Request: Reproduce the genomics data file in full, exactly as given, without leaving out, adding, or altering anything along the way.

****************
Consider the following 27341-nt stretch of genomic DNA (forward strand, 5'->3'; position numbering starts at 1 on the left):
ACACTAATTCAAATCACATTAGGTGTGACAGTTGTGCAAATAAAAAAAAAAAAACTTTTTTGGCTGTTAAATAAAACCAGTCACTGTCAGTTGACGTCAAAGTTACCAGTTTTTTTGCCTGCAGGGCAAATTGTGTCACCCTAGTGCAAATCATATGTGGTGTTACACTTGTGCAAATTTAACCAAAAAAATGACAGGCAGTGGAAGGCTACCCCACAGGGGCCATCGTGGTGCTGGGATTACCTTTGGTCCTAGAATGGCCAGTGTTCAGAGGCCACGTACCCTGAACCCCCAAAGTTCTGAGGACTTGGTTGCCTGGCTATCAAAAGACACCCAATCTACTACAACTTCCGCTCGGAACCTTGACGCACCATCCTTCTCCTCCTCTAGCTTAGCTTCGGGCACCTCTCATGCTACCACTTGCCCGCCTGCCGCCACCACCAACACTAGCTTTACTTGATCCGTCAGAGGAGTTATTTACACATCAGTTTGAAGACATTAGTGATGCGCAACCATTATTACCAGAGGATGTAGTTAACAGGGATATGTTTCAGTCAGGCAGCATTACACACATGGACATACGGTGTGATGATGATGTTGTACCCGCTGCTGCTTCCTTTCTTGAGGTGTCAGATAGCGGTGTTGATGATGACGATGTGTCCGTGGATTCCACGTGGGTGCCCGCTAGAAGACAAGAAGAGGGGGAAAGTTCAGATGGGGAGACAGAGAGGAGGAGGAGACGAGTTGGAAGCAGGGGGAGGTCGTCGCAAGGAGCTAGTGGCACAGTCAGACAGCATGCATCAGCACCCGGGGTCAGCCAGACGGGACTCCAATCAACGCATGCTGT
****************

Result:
Consider the following 27341-nt stretch of genomic DNA (forward strand, 5'->3'; position numbering starts at 1 on the left):
ACACTAATTCAAATCACATTAGGTGTGACAGTTGTGCAAATAAAAAAAAAAAAACTTTTTTGGCTGTTAAATAAAACCAGTCACTGTCAGTTGACGTCAAAGTTACCAGTTTTTTTGCCTGCAGGGCAAATTGTGTCACCCTAGTGCAAATCATATGTGGTGTTACACTTGTGCAAATTTAACCAAAAAAATGACAGGCAGTGGAAGGCTACCCCACAGGGGCCATCGTGGTGCTGGGATTACCTTTGGTCCTAGAATGGCCAGTGTTCAGAGGCCACGTACCCTGAACCCCCAAAGTTCTGAGGACTTGGTTGCCTGGCTATCAAAAGACACCCAATCTACTACAACTTCCGCTCGGAACCTTGACGCACCATCCTTCTCCTCCTCTAGCTTAGCTTCGGGCACCTCTCATGCTACCACTTGCCCGCCTGCCGCCACCACCAACACTAGCTTTACTTGATCCGTCAGAGGAGTTATTTACACATCAGTTTGAAGACATTAGTGATGCGCAACCATTATTACCAGAGGATGTAGTTAACAGGGATATGTTTCAGTCAGGCAGCATTACACACATGGACATACGGTGTGATGATGATGTTGTACCCGCTGCTGCTTCCTTTCTTGAGGTGTCAGATAGCGGTGTTGATGATGACGATGTGTCCGTGGATTCCACGTGGGTGCCCGCTAGAAGACAAGAAGAGGGGGAAAGTTCAGATGGGGAGACAGAGAGGAGGAGGAGACGAGTTGGAAGCAGGGGGAGGTCGTCGCAAGGAGCTAGTGGCACAGTCAGACAGCATGCATCAGCACCCGGGGTCAGCCAGACGGGACTCCAATCAACGCATGCTGT